As the Fourth of July is upon us, we watch from our vantage point, far in the distance and all around us, the fireworks and actual weapons' fire coming from many of the more secured bases in celebration. We, ourselves, cannot compromise ourselves to using up any ammo that we have. The rains have been upon us, the drainage flowing freely through our bunkers and the heavy cloud cover on this mountain top has greatly affected our supply runs. It is only with the bravery of the many helicopter pilots and their crews that ignore the fog and heavy cover to bring us our rations of food, medical supplies, mail and ammo, that we get to this point. I have to think, "Maybe, this is part of patriotism".

As I sit and stare into the darkness and unknown, I think back to my school days when we were taught that the Fourth of July was associated with the Magna Carta, the Declaration of Independence and basically all having to do with the freedom of our country. Is it patriotism that has me sitting in this hole in the ground and glad that it's not in my own front yard? Is it patriotism that ties us together as brothers to the death, to fight a war that we don't understand? Is it patriotism that makes me follow the orders of my government to do things that are probably against every fiber of my moral? Is it patriotism that causes so many of my present and past relatives, friends and fellow countrymen to sacrifice so much to live in a country of dreams, free of oppression and prejudice? . . . Maybe so.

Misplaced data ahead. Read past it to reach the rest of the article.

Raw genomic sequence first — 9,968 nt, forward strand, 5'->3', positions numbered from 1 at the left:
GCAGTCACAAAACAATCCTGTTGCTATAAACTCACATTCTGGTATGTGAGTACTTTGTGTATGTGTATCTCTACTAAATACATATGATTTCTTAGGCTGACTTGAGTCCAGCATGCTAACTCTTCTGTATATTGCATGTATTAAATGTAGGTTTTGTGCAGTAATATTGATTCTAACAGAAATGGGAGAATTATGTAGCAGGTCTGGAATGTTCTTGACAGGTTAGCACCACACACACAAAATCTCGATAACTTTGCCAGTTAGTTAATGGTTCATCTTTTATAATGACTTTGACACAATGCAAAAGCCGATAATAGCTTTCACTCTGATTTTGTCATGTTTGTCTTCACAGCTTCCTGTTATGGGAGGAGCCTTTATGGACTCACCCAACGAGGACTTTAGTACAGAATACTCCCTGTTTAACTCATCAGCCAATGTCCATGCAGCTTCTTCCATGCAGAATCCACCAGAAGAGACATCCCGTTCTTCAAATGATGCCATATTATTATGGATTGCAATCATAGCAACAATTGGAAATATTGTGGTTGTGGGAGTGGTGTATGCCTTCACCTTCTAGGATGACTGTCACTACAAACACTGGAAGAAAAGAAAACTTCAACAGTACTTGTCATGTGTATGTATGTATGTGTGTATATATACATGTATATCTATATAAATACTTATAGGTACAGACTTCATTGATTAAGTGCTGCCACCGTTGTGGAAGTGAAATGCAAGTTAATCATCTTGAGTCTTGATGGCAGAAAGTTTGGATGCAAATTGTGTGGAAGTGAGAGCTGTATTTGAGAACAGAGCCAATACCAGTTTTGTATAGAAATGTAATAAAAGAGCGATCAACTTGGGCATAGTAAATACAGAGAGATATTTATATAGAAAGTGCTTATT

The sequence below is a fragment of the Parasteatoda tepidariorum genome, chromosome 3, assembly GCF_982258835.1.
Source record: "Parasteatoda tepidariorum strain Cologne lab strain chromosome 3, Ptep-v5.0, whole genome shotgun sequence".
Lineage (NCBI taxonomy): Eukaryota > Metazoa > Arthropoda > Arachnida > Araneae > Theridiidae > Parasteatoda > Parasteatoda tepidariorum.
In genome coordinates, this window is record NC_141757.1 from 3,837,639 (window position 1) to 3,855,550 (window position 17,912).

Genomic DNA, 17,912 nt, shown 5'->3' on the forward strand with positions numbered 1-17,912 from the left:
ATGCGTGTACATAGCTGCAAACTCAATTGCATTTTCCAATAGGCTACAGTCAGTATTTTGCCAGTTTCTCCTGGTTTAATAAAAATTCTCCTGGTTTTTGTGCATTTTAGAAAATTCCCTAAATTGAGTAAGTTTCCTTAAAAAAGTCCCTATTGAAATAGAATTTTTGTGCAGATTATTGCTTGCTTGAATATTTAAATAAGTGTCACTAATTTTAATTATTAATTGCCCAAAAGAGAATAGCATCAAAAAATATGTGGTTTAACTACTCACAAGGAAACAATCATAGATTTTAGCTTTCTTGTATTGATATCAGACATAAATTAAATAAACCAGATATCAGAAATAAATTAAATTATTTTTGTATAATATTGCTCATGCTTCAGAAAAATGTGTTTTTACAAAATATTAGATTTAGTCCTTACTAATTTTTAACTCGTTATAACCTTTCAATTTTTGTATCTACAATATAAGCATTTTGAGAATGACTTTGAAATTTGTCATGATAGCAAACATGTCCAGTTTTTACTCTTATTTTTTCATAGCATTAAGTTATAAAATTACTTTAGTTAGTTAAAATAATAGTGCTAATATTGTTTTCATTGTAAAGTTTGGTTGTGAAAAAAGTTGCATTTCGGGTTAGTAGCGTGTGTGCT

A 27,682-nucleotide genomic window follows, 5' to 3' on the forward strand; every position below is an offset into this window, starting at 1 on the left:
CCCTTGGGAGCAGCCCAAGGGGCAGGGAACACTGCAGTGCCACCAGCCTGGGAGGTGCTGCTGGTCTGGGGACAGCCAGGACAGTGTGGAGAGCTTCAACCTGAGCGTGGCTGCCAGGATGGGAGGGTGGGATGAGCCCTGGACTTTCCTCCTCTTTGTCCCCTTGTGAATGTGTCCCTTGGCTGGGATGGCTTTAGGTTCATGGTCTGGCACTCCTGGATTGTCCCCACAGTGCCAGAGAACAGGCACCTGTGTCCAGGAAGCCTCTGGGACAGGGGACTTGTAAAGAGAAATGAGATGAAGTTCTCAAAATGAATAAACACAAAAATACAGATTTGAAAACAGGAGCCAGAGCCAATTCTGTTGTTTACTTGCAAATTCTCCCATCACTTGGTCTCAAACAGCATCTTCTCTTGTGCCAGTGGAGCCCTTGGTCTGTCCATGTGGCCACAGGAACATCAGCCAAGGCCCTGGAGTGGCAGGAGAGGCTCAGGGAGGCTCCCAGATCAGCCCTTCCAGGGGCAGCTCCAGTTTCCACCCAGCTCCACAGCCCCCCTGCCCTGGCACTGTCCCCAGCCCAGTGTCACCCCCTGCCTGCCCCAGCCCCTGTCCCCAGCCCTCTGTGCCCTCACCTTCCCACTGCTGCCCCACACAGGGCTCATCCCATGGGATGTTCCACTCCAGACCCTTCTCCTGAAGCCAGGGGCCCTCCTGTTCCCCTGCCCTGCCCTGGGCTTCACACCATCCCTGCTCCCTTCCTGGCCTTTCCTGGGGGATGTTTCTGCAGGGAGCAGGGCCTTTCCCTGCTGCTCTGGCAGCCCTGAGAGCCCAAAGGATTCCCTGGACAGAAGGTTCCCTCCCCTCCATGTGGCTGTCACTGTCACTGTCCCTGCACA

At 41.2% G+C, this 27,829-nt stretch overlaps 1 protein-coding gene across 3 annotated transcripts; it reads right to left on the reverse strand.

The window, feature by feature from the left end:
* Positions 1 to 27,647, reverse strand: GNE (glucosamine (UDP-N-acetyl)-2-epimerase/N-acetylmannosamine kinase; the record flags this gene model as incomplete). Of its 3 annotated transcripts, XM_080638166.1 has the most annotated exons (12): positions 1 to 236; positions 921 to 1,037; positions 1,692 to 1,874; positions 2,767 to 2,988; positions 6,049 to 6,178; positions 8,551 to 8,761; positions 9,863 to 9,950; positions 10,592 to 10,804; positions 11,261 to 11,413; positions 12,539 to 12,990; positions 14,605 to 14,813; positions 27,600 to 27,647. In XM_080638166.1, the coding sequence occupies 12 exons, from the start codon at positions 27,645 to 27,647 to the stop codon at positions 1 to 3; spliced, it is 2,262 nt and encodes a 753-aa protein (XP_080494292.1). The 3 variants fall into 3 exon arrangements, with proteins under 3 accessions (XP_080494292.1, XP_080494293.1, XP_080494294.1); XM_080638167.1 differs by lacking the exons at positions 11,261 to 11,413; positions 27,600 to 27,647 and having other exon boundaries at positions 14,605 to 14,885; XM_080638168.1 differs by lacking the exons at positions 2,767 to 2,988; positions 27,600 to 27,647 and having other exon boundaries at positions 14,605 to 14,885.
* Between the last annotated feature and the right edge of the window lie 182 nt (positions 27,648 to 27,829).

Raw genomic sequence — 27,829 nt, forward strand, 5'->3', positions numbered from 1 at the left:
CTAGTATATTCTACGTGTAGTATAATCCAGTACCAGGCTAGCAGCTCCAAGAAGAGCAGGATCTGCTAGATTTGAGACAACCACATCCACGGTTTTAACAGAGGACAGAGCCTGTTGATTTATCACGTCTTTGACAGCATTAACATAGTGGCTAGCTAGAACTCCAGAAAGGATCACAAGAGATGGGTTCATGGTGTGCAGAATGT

I have to think if these were the same thoughts going through the mind of some colonist as he waited for the English enemy to show, and sat in his own little "bunker" contemplating. Two centuries and a couple of decades separate our thoughts, but not the idea of freedom. The very idea of me writing this and expressing my feelings is a sign of the freedom of speech that came about on the Fourth of July so long ago.

To many, the Fourth of July means just another day off work, as on Memorial Day, Veterans Day and so many other holidays. But to many others, what the Fourth of July really means, is the involvement in the creation of this freedom for our country. It means not only the history of that date in 1776, but the events that followed and the blood shed to keep this freedom.

As a Vietnam Veteran, I have considered the personal meaning of the 4th of July. I realize the heart of the 4th of July resides within the great documents and framework of this Republic, but the spirit of the 4th was best summarized by the Prisoner of War who scratched on a wall at the Hanoi Hilton in Vietnam: "Freedom has a taste to those who have fought and almost died for it that the protected shall never know." That "taste", or lesson, is the truism, also inscribed in stone, of the Korean War Monument in D.C.: Freedom Is Not Free.

So, on this 4th of July, I pray our protected citizens recognize that our country's freedom was won by the blood of veterans, is retained by the blood of veterans, and shall exist so long as we, the American people, stand fast against any enemy who would challenge our right to be free, and are willing to pay the price in blood . . . Freedom is not, and never will be free.

APVNV Pat (Beanie) Camunes
D/4/31 196th Lt Inf Bde,
Tay Ninh 12/66-04/67 Tam Ky 04/67-12/67